• Speaking of northern line movement, the Lions plan to try Graham Glasgow at center instead of guard, Dave Birkett of the Detroit Free Press reportsWesley Johnson could be set for a backup job. Birkett writes free agent Kenny Wiggins and 2016 fifth-rounder Joe Dahl will compete for at the guard spot opposite T.J. Lang. Wiggins started 16 games for the Chargers at right guard last season. However, Glasgow — who rated as Pro Football Focus’ No. 20 guard last season — may stay at guard if the Lions deem Johnson solid enough to start at center. Johnson is only making $880K this season, which would gibe with backup status.
  • Both Ziggy Ansah and wideout T.J. Jones underwent offseason surgeries, per Birkett, who describes Ansah’s as a “minor cleanup” on his knee. Jones had a shoulder operation. Birkett adds Kerry Hyder‘s return goal is training camp. The defensive lineman tore his Achilles’ tendon last season.
  • Ansah remains in Ghana for family reasons, but Justin Rogers of the Detroit News tweets the franchise-tagged defensive end has kept Matt Patricia and the organization in the loop and is expected to return to the team shortly. Birkett writes Ansah could sign his franchise tender as early as the spring rather than having this drag into July. The Lions are not expected to pursue a long-term extension with their top pass rusher at this point.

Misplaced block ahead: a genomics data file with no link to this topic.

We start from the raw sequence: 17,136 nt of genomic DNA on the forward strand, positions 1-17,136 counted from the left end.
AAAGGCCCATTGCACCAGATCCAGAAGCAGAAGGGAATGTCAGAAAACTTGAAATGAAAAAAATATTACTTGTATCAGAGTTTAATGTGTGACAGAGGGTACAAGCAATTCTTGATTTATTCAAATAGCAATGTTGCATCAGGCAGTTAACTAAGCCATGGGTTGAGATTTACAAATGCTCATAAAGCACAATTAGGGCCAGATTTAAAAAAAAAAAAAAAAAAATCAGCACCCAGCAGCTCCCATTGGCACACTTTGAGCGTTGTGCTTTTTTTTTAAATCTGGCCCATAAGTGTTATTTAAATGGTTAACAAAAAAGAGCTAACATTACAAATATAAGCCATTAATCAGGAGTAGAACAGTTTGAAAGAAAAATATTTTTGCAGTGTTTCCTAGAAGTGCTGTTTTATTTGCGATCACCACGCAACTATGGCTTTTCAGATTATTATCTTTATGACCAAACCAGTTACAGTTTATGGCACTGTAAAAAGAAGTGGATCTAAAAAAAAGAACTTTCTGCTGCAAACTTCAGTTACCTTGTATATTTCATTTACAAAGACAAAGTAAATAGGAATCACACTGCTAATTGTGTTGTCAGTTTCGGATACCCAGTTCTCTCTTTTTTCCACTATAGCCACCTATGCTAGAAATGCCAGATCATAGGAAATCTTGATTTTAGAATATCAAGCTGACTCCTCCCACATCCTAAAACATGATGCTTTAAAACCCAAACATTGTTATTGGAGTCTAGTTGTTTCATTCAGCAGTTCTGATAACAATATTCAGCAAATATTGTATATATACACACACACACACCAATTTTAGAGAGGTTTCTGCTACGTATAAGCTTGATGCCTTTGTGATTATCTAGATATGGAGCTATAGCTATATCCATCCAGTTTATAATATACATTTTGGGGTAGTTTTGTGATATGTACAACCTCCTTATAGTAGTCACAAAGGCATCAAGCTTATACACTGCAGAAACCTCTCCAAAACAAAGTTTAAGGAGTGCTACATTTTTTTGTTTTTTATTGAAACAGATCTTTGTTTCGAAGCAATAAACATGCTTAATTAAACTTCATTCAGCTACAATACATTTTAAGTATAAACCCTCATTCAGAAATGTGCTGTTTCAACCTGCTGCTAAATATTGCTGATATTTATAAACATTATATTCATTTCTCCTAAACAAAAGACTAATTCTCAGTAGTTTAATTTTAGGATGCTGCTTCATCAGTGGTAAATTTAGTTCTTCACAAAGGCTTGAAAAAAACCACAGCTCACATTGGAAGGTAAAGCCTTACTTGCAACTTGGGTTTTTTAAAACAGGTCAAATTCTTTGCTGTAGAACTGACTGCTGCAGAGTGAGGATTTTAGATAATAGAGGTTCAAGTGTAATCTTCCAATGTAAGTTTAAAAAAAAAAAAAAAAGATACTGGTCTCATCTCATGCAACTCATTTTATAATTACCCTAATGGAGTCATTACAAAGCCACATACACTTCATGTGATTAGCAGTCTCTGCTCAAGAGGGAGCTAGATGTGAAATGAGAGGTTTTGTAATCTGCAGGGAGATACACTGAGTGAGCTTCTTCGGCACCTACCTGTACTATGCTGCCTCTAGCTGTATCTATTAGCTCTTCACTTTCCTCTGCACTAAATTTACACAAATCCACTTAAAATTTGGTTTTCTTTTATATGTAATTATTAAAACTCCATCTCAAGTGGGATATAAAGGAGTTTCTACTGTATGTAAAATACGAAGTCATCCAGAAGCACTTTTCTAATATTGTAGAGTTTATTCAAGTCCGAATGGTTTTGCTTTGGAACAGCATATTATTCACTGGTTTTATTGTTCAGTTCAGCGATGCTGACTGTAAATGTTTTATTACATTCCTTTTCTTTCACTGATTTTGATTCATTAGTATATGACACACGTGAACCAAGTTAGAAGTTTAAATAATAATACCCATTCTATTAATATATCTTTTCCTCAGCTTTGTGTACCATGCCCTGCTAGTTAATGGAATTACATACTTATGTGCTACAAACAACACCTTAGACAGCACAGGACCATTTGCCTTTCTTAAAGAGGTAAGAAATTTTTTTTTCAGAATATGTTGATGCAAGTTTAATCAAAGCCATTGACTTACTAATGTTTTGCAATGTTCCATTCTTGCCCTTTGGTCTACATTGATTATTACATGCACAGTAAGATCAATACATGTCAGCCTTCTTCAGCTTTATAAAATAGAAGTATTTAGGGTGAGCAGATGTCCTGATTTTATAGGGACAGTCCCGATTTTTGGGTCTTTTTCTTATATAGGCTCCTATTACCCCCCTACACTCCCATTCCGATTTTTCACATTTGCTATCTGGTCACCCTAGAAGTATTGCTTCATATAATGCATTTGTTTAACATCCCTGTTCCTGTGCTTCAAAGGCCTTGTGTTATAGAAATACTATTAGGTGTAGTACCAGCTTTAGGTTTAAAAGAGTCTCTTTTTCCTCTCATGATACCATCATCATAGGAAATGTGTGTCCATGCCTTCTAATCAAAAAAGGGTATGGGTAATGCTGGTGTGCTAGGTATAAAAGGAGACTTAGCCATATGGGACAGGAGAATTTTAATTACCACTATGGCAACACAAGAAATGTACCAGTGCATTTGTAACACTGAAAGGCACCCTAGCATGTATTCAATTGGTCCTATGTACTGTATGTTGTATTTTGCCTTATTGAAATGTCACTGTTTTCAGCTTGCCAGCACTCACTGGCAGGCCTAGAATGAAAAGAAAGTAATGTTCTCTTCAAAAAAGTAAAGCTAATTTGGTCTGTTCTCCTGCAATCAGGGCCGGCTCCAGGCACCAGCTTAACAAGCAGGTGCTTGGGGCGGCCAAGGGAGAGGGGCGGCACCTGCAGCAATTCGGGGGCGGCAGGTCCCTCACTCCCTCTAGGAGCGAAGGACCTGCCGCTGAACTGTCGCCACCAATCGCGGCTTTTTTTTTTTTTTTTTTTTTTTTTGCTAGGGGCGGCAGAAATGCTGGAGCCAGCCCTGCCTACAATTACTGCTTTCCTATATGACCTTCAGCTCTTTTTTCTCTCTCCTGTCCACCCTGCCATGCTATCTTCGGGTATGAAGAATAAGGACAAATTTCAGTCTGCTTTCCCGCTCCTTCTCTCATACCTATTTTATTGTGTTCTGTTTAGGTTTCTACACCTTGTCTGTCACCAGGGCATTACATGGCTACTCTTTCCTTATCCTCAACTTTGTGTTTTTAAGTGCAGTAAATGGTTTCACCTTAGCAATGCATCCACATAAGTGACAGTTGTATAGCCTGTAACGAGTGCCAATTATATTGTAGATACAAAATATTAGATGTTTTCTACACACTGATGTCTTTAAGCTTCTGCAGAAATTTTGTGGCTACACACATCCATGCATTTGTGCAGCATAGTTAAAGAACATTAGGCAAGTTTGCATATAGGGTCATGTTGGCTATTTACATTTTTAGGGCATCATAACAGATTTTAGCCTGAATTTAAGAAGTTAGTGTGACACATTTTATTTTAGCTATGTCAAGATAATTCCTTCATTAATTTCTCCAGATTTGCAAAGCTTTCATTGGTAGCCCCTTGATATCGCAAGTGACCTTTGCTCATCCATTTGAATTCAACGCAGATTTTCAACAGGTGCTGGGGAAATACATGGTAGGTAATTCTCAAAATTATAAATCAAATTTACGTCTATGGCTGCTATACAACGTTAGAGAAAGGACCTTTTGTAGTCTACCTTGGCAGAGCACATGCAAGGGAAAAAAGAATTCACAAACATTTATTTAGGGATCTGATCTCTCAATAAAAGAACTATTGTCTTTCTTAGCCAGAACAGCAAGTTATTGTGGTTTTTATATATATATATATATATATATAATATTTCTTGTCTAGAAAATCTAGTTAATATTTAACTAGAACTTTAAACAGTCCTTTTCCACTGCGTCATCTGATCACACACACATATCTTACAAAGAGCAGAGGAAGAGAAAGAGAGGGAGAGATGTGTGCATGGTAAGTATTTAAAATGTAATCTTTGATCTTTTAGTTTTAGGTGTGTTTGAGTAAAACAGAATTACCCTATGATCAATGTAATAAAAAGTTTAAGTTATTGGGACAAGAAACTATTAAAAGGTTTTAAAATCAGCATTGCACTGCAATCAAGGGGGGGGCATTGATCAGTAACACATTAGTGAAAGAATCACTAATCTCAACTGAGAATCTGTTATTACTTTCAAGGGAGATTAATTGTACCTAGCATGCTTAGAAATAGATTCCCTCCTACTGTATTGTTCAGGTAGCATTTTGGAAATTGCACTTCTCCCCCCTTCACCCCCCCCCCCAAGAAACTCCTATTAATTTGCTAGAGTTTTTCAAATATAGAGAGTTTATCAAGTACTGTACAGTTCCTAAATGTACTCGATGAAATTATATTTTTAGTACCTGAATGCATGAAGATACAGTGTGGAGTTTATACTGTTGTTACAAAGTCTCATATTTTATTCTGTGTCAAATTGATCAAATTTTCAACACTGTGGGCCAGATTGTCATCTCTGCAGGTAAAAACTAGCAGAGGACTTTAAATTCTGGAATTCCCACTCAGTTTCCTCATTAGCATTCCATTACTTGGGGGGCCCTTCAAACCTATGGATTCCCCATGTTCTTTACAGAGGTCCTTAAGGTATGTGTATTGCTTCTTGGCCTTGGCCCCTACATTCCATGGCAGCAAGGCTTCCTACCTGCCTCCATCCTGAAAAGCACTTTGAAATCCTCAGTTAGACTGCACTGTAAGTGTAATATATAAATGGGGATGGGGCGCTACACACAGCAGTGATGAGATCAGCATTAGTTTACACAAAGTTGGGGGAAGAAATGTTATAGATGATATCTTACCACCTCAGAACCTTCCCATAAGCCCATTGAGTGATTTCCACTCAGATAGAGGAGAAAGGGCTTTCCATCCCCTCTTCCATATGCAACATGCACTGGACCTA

• The Packers shook up their offensive coaching staff this offseason, and it sounds like their playbook will reflect that. While refusing to divulge specifics, Mike McCarthy said recently (via Pete Daugherty of the Milwaukee Journal Sentinel) the team will “go back to Page 1” of the playbook. Joe Philbin, Jim Hostler and Frank Cignetti are now key offensive assistants, so their input may well be reflected in these changes.

NFC Notes: Clayborn, 49ers, Lions

Falcons defensive lineman Adrian Clayborn was prepared to hang up the cleats last offseason, as D. Orlando Ledbetter of the Atlanta Journal-Constitution writes. Clayborn suffered a torn biceps in Atlanta’s playoff win over the Seahawks in January, which marked the third time that he had endured a season-ending injury, and he was ready to retire rather than risk more pain and frustration. However, his fiancee (now wife) convinced him to give it another shot, and Atlanta is reaping the benefits. In addition to his otherworldly (and perhaps cathartic) six-sack performance against Dallas last week, Clayborn has rated as the 10th-best edge defender in the league (out of 110 qualifiers) per Pro Football Focus. He will be an unrestricted free agent at season’s end, and he could be on the verge of a very nice payday.